CMO Council Gaffe

Like many other people, I have given the Chief Marketing Officer Council permission to send me their newsletter and typically enjoy getting emails from them.  Usually I find the information relevant and useful in my line of business.  However, I recently received a promotional email for a new report from the CMO Council and based on the copy I thought it was a free report (I skim mostly).  In fairness to the CMO Council the copy didn’t say “free” anywhere but it didn’t say there was a cost associated with the report either (see for yourself).


Dear David,
Companies, on a global level, are struggling to integrate critical demand generation functions, often fueling a harmful rift between sales and marketing groups. This is one of the revelations in Closing the Gap: The Sales and Marketing Alignment Imperative, a new global survey of more than 500 sales and marketing professionals from the Chief Marketing Officer (CMOC) Council. The report goes on to emphasize that  companies still lag in their ability to integrate and align sales goals with marketing activities, thus reducing the overall business performance of their organizations.
The Sales and Marketing Integration Audit reached out to a wide cross-section of marketing, sales and channel management professions worldwide. Key findings showed that: 

  • Less than 20 percent of respondents see their sales and marketing organizations as extremely collaborative; most felt the two groups had intermittent relations and interactions.
  • In looking at ways sales could add value to marketing messaging and communications, survey participants felt engaging strategically with customers to better understand issues and needs was the most valuable contribution.
  • In contrast, two of the most important roles marketing could play in optimizing sales performance were fielding campaigns that generated and nurtured leads and opportunities, as well as providing customized value-selling content and presentation materials.
  • Among those who have Customer Relationship Management (CRM) applications, only 13 percent view the application as highly valued and widely deployed, while 42 percent see growing acceptance and adoption.
  • While 50 percent of those surveyed said they had pretty good or extensive visibility in to customer accounts and business activity, the other 50 percent said they had trouble finding customer account data, did not have enough information, or none at all.

The 50-page report delivers detailed findings with accompanying graphs, pictograms and charts, along with insight into what value each of these critical functions is looking to reap from their partners. As more executives are being held accountable for process and sales optimization, bridging the gap and aligning sales with marketing is a critical imperative versus a luxury of company culture.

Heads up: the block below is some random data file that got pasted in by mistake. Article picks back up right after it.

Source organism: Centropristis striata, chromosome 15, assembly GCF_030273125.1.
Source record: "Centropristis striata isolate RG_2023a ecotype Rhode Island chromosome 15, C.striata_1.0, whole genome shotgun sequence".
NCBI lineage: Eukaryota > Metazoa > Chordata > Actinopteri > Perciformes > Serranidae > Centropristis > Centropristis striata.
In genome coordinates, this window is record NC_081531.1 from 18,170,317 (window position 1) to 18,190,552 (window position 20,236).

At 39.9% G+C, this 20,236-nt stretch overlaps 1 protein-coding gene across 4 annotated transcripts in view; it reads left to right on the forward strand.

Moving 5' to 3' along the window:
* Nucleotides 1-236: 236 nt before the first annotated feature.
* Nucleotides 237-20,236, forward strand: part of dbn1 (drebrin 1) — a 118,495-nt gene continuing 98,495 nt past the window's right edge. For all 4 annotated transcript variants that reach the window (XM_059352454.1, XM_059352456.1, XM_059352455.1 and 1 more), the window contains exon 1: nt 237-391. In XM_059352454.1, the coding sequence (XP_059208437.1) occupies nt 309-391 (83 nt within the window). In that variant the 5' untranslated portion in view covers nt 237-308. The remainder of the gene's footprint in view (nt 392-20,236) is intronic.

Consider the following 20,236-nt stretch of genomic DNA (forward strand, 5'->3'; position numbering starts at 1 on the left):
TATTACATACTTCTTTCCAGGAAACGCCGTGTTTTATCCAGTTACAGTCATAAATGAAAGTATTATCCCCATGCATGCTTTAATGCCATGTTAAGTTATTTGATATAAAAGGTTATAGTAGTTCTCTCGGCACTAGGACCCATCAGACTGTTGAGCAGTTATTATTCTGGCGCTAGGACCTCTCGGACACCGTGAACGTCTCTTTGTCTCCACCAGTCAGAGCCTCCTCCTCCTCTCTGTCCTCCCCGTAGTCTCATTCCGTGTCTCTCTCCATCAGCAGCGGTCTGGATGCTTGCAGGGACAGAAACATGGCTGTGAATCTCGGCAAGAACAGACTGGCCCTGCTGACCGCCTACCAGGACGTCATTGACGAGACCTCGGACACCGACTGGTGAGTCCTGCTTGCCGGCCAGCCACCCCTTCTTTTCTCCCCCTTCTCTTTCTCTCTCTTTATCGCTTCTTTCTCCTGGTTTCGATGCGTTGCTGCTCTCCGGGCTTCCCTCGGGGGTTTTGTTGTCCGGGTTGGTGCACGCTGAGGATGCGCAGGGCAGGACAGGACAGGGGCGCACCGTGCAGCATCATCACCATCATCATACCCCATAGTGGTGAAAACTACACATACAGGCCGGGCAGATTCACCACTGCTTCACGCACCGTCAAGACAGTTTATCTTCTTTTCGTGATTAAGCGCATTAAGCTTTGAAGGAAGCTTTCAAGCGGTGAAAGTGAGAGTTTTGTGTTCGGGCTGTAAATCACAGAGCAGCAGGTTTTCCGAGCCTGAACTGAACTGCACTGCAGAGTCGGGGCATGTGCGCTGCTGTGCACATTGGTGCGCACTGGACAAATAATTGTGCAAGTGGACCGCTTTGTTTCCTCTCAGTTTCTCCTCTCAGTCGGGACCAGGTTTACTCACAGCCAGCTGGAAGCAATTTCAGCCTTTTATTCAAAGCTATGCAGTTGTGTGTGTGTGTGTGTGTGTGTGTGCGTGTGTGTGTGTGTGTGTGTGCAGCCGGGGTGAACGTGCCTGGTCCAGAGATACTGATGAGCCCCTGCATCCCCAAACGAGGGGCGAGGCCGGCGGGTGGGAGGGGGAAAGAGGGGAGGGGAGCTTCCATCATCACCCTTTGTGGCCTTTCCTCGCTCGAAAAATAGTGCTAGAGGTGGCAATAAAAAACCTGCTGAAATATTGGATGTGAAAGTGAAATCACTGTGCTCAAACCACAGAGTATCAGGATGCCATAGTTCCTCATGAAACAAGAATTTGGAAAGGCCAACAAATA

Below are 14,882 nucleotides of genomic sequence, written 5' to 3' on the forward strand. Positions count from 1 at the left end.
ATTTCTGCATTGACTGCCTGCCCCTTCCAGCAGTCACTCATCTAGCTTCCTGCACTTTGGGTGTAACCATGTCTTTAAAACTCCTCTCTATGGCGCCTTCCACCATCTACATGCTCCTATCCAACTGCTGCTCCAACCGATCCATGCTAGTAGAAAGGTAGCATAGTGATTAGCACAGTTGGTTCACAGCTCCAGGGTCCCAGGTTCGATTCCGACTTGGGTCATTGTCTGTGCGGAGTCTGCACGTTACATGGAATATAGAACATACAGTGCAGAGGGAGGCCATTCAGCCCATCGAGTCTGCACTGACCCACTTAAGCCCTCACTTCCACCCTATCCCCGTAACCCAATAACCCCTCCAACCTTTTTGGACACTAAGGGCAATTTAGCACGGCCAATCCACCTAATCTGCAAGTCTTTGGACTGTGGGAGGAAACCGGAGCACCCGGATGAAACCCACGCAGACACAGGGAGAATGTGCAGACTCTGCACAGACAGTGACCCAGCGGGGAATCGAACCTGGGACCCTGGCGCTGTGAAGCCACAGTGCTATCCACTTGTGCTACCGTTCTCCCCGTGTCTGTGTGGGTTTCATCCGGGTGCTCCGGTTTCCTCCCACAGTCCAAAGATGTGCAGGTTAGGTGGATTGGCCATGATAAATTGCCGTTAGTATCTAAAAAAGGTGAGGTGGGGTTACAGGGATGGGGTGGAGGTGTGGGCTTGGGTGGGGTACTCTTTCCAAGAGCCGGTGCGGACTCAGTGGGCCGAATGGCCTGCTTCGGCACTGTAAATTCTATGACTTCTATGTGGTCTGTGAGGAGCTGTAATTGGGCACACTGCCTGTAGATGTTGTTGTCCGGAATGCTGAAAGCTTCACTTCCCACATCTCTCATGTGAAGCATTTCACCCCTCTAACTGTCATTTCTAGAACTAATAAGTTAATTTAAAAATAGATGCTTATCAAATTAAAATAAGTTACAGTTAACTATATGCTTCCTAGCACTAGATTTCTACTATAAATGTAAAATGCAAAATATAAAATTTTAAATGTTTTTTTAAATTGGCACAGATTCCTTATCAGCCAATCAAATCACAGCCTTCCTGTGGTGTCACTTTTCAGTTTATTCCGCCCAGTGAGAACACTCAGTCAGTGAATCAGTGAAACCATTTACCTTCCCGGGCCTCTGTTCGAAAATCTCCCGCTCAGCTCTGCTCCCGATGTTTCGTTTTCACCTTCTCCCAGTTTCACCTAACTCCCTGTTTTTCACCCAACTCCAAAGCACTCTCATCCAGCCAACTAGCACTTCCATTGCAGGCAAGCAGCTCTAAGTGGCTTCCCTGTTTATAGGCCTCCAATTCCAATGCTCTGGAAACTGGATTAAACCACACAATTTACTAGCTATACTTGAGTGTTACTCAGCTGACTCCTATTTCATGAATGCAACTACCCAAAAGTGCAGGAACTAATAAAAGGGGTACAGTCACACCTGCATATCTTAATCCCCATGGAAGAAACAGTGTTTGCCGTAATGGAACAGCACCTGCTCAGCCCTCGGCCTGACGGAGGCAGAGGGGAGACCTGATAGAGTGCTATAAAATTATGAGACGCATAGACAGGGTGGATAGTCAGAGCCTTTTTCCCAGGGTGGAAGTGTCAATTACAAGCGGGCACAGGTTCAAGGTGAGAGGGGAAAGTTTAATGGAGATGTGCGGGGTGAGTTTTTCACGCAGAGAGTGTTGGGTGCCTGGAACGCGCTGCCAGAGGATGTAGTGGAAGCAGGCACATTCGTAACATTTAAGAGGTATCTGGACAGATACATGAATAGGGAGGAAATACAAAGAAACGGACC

To download the full report, please click here.

Best,

Donovan Neale-May
Executive Director
CMO Council


So I clicked on the link and was sent to a CMO Council Promotional Landing Page where I was asked for too much information (for a first date).  If I provided my contact information (which required a telephone number), I could get a summary of the report for free or I could pay to get the full report.  The form even asked for my email.  Didn’t they already have it?

I don’t begrudge the CMO Council for trying to make money, but this approach is shameful, particularly coming from a group calling itself the CMO Council.  I might have expected this from the “Selling Council” but from the CMO Council I expect a more innovative approach.  This in the old school category.  It takes longer for some to catch on.

Here are my thoughts…

1. The copy should have been absolutely clear about what was free and what would require a fee (and much shorter copy)

2. The landing page should have provided a teaser excerpt of the report summary

3. If the teaser caught my interest, there should have been a way to download the report summary with minimal registration information (ideally an email address only - since they already have that).

4. If I found the report summary to be compelling, give me a link to buy the full report.

Since the registration form required a telephone number you know what was going to happen next - a sales call.  There is no other reason why it was required.  And if I downloaded the free report summary, the call would have been to sell me on the full report.  I wasn’t ready for all that yet.  It’s too much like speed dating.

So how many people are clicking through from the email and then bailing when they see what’s required in the registration form?  Only the CMO Council webmaster knows for sure (assuming she reads the site analytics).

David Daniels

David Daniels


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